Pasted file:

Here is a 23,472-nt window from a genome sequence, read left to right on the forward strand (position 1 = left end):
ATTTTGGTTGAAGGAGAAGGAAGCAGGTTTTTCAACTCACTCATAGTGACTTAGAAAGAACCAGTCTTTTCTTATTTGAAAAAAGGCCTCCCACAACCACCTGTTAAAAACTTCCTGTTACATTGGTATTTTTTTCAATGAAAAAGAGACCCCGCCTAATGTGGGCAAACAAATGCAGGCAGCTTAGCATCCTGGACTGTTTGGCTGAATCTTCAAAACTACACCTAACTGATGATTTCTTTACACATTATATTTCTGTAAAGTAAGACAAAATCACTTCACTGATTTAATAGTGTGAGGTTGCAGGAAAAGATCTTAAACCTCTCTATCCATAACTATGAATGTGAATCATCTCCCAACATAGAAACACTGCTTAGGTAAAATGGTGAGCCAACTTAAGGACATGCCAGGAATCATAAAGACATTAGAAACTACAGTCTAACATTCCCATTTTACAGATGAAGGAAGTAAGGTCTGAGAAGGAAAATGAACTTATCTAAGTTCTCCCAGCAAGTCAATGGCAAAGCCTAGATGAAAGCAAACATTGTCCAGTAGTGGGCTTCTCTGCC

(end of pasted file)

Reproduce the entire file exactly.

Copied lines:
Here is a 23,472-nt window from a genome sequence, read left to right on the forward strand (position 1 = left end):
ATTTTGGTTGAAGGAGAAGGAAGCAGGTTTTTCAACTCACTCATAGTGACTTAGAAAGAACCAGTCTTTTCTTATTTGAAAAAAGGCCTCCCACAACCACCTGTTAAAAACTTCCTGTTACATTGGTATTTTTTTCAATGAAAAAGAGACCCCGCCTAATGTGGGCAAACAAATGCAGGCAGCTTAGCATCCTGGACTGTTTGGCTGAATCTTCAAAACTACACCTAACTGATGATTTCTTTACACATTATATTTCTGTAAAGTAAGACAAAATCACTTCACTGATTTAATAGTGTGAGGTTGCAGGAAAAGATCTTAAACCTCTCTATCCATAACTATGAATGTGAATCATCTCCCAACATAGAAACACTGCTTAGGTAAAATGGTGAGCCAACTTAAGGACATGCCAGGAATCATAAAGACATTAGAAACTACAGTCTAACATTCCCATTTTACAGATGAAGGAAGTAAGGTCTGAGAAGGAAAATGAACTTATCTAAGTTCTCCCAGCAAGTCAATGGCAAAGCCTAGATGAAAGCAAACATTGTCCAGTAGTGGGCTTCTCTGCC